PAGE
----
An introduction to special education and the Individuals with Disabilities Education Act (IDEA)

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Special Education refers to services offered to students with learning disabilities. These students need special modifications to their educational programs to suit their unique capabilities and learning pace. They could be given remedial classes, a differently paced curriculum, or adaptations to their workload as determined by teachers, parents, and physicians working together and developing an Individualized Education Program or IEP.

To ensure that special needs children receive free, appropriate education just like any other child, the government created the Individuals with Disabilities Education Act (IDEA). The law, created in 1975, mandates that the proper authorities provide intervention, special education, and any related services to children with disabilities. IDEA has been revised several times since 1975, with the latest revisions and amendments undertaken in August 2006 to include related pieces of legislation like the No Child Left Behind Act and the Family Education Rights and Privacy Act.

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IDEA is divided into four parts, as detailed by the American Psychological Association:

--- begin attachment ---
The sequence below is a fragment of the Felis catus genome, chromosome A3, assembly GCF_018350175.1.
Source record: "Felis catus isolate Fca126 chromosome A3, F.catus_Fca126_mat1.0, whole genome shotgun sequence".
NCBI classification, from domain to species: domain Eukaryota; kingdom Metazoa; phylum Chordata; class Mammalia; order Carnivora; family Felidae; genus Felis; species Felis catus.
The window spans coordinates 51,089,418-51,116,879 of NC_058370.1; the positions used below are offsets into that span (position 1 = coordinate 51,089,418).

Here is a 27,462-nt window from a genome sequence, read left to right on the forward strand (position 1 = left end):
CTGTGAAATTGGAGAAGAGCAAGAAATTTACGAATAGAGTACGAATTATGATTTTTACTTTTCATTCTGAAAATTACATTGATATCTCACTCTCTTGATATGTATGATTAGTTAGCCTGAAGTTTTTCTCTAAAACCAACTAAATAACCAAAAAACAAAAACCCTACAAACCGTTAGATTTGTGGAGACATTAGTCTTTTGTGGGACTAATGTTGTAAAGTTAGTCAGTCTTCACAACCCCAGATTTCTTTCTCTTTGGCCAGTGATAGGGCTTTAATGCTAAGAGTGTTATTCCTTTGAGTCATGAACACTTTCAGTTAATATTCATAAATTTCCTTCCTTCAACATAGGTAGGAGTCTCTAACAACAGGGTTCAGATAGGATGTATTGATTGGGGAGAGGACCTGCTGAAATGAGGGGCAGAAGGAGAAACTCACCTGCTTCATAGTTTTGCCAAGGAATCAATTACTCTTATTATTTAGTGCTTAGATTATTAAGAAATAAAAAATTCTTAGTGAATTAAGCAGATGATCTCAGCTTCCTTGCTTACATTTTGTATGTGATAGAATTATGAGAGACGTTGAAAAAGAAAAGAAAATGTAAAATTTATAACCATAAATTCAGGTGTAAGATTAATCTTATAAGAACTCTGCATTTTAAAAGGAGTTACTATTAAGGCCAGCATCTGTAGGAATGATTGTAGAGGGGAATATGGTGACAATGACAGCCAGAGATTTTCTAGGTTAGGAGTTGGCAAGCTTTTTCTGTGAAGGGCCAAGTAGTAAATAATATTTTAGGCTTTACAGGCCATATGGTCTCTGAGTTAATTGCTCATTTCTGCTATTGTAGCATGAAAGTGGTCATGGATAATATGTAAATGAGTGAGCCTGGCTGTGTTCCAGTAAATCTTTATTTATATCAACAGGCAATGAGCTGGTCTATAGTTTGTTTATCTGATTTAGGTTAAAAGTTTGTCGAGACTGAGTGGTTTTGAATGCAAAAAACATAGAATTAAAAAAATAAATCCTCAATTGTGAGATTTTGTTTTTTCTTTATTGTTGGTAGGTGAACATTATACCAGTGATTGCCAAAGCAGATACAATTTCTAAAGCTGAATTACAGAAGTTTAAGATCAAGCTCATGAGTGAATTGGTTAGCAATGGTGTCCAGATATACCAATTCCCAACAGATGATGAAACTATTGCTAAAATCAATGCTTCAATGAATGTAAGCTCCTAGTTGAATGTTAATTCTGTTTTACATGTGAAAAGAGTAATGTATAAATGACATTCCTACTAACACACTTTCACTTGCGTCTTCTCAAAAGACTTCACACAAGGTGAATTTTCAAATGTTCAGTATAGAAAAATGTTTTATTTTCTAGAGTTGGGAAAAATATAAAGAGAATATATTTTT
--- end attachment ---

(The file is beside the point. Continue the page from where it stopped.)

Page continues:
Part A – Basic foundation of the Act; it includes the definition of terms, general provisions, Congress findings and the purpose of the Act.

Part B – Educational guidelines for students aged 3 to 21 years old, as well as provisions for schools on what to do to receive financial support from the government. This also includes parent and student rights.

Part C – Early intervention for infants and toddlers with disabilities. This part explains what states have to do to assist younger children (from birth to 2 years old) with developmental delays and their families.

Part D – National activities to improve the education of children with disabilities. Examples of these activities are seminars for parents, training for teachers, and grants to improve education.

Through proper support from the government, educational institutions, and his or her family, a child with learning disability can cope with the challenges to learning, change his or her capacity to take on education, and lead a happy life.

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For more topics about special education, follow this David Ostrer Twitter page.


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